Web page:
Thirty rural women micro-entrepreneurs from 12 countries across the Caribbean region have benefited from an important training exercise that will allow them to attain greater gender equality and further exploit business opportunities in an effort to increase production and productivity.
The venture is geared at achieving the long term Millenium Development Goal (MDG) of ending poverty and hunger in the Caribbean region.
The five-day workshop, held in Saint Lucia from June 21-25, 2010, was facilitated by the Inter-American Institute for Cooperation on Agriculture (IICA), under a UNIFEM-funded project entitled “Capacity Building for the Caribbean Network of Rural Women Producers (CANROP)”. Participants were members of the executive committees of national chapters of the CANROP from Antigua, The Bahamas, Barbados, Dominica, Grenada, Guyana, Jamaica, St. Kitts, St. Lucia, St. Vincent and the Grenadines, Suriname and Trinidad and Tobago.
The women were exposed to an intensive and interactive Train the Trainer exercise in entrepreneurship, financial management, strategic planning, social skills and networking. The skills honed at the workshop will empower the women to effectively represent themselves in the ever-evolving business and social environments and enable them to deal more positively with change to meet global requirements.
Those trained at the workshop are expected to maintain their role as leaders who will go back to their respective groups in the countries and transfer the knowledge and skills at the local levels. The multiplier effect will broaden the knowledge and skill base in management, entrepreneurship and productivity among women in the Caribbean region. This will also ensure the sustainability of the women’s network which is seen as a unique vehicle for engendering the kind of development needed within the private sector at that level in the Caribbean.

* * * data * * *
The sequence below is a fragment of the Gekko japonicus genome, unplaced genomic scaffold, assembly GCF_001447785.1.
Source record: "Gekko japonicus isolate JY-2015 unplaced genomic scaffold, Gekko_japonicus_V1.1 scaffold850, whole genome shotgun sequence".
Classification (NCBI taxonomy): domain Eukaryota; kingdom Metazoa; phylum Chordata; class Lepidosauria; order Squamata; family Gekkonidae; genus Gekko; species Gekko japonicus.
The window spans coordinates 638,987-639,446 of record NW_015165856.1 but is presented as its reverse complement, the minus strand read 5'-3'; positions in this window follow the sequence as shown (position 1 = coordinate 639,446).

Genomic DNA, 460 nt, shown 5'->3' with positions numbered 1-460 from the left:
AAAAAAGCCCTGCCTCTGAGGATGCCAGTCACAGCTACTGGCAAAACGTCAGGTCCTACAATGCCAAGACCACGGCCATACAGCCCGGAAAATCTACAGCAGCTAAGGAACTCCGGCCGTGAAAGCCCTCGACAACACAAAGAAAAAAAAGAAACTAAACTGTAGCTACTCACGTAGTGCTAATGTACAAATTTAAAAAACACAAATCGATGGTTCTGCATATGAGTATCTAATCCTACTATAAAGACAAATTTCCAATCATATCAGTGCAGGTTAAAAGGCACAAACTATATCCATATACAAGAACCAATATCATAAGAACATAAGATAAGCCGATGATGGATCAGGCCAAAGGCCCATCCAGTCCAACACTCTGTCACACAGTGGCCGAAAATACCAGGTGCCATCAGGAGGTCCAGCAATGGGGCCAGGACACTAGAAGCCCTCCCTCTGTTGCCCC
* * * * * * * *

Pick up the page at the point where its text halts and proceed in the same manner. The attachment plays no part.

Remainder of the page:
Recognizing that women play a key role in the attainment of the MDGs especially as they relate to ending poverty and hunger and promoting gender equality and empowerment of women, IICA continues to provide the necessary support for the growth and development of the women’s network. The Institute will continue to invest in the women through capacity building and knowledge transfer in various areas identified by the women as necessary for their further development and within a framework for capacity building in rural development.
The CANROP was established under the guidance of IICA in 1999. It is an umbrella organization which incorporates 12 national chapters, whose members are mainly rural women micro-entrepeneurs involved in a range of business activities from agricultural production to small-scale processing; craft and services. The mission of the CANROP is to empower rural women to improve their socio-economic position and participation through demand driven training, cultural exchange, networking, product development and inter- and intra-regional trade.